Fatal traffic accidents associated with cannabis rose 153 percent — from 55 in 2013 to 139 in 2017. However, fatal traffic accidents involving a THC-positive driver decreased 5 percent.
Hospitalizations involving marijuana intoxication rose, although it is hard to know if this is associated with laws specifically or has to do with marijuana’s increasing popularity around the country in general. In 2000, there were 575 cannabis-related hospitalizations, which rose to 3,517 in 2016.
Calls to poison control also increased, along with emergency room visits. The number of adults who use this drug regularly — at least once per month — has gone up 2 percent. Almost twice as many men use cannabis regularly compared to women.
Among adolescents, there has been no reported increase in cannabis use among middle and high school students.
Lingering Problems With Recreational Marijuana in Colorado
Although Colorado has success stories with the recreational cannabis industry, not every aspect of legalization has been a success.
In the first year after legalization, only 30 stores opened across the state. While residents and tourists alike flooded these stores to show their support, prices and limited quantities at those stores encouraged the black market for marijuana to thrive in the state. By the end of the first year, there were over 300 stores across the state, so prices for the drug dropped significantly, allowing a lower barrier of entry while sales went up.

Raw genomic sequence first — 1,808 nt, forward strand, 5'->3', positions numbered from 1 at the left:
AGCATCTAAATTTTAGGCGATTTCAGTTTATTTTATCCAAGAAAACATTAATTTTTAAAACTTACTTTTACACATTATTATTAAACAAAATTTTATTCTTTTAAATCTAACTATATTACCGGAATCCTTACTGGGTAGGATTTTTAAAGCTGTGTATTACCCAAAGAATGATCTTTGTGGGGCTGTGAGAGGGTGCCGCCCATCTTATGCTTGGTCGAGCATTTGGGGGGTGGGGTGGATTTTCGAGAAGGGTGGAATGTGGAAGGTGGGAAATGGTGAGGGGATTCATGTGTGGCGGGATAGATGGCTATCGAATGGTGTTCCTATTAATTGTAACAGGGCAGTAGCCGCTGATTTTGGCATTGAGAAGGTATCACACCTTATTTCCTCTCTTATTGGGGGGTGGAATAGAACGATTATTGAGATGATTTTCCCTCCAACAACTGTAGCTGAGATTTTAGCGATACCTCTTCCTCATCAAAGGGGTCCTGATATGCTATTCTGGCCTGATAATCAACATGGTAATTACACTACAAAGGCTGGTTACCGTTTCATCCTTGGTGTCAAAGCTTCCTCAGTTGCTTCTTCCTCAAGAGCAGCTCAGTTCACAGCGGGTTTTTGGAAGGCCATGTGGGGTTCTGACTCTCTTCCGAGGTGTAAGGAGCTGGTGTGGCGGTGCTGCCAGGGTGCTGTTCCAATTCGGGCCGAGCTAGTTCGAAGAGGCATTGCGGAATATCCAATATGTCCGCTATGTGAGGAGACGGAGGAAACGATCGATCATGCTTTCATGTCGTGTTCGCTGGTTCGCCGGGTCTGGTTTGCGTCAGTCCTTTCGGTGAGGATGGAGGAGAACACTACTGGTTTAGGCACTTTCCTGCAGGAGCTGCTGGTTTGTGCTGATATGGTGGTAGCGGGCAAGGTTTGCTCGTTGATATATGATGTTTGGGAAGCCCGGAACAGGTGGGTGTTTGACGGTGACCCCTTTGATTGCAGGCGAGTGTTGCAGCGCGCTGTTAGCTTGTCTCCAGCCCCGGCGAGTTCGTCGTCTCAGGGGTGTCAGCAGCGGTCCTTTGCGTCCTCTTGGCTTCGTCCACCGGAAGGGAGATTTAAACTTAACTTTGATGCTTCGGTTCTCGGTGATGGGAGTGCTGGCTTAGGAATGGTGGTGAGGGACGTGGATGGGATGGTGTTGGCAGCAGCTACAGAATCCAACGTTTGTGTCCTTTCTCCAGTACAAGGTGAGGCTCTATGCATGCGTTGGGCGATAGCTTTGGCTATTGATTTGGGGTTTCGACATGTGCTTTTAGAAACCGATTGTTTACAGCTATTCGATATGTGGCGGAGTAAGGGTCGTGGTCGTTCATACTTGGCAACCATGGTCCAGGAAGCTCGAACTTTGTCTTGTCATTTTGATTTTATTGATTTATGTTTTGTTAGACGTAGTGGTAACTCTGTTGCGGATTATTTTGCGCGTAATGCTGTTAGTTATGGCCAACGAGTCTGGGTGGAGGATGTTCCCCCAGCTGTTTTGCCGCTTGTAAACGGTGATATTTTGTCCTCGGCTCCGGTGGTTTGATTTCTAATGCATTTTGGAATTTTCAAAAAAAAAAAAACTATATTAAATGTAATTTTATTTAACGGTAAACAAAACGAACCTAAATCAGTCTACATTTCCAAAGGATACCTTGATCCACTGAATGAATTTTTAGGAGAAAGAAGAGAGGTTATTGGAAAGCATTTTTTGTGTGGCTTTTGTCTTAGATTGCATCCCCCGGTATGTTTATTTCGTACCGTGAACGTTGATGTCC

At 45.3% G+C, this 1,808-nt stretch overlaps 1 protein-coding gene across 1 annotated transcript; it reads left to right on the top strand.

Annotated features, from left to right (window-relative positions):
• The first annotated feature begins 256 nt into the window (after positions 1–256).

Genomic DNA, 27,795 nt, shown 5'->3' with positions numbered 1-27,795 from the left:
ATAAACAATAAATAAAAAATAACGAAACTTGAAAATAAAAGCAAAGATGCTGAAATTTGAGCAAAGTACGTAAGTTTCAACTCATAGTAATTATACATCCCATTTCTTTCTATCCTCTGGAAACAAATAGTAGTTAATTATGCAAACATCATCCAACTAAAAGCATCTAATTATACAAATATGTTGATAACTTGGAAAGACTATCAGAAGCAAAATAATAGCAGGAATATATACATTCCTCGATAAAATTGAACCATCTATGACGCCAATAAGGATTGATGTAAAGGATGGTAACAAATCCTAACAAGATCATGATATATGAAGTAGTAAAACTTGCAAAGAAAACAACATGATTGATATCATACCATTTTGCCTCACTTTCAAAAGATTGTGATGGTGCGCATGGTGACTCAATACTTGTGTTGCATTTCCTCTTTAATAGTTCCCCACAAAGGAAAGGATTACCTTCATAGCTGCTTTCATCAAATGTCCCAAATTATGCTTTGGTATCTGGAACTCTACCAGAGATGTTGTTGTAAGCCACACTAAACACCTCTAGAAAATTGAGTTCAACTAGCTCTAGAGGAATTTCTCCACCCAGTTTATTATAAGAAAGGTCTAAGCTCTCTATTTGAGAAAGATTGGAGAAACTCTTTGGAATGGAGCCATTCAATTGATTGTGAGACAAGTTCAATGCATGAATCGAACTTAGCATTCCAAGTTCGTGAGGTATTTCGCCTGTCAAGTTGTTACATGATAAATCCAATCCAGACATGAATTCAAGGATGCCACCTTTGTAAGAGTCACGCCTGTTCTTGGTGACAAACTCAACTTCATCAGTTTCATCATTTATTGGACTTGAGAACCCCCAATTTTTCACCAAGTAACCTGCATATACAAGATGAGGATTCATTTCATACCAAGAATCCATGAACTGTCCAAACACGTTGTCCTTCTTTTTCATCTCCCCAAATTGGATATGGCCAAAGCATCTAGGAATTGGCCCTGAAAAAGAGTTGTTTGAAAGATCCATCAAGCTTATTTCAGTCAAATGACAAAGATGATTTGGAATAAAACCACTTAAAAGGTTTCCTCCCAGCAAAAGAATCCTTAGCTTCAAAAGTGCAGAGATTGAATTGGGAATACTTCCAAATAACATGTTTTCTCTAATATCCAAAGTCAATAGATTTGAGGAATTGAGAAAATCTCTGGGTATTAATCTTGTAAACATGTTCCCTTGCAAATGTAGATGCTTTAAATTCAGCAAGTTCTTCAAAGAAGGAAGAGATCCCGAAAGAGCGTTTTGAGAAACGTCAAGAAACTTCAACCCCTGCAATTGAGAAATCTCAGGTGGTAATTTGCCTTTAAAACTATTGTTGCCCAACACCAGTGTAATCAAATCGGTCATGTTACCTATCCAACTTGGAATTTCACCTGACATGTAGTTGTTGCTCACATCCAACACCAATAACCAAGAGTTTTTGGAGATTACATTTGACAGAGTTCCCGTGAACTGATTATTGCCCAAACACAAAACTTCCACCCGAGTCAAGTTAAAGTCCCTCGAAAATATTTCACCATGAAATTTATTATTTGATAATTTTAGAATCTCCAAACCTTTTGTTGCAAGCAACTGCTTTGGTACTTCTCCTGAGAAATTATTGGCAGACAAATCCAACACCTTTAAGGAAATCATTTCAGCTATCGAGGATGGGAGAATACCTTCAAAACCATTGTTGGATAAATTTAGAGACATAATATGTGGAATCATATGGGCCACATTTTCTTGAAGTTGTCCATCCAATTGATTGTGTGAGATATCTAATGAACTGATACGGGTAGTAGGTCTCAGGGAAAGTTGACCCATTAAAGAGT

Other problems exist within the state, which have been associated with the legalization of marijuana. Substance abuse is a serious concern, as it is for substances like alcohol or tobacco, which have been legal for much of U.S. history. While some of the tax revenue is going to improving marijuana rehab programs, these have focused on education and not the addiction treatment industry.
In the early days of Colorado’s medical marijuana industry, Amendment 20 allowed medical marijuana patients to grow their own plants for personal use. Lawmakers in the state believe there is still a thriving underground market for this drug despite state legalization of recreational use. Some home growers exploit loopholes in the system about “giving” to friends or simply operate under the nose of law enforcement.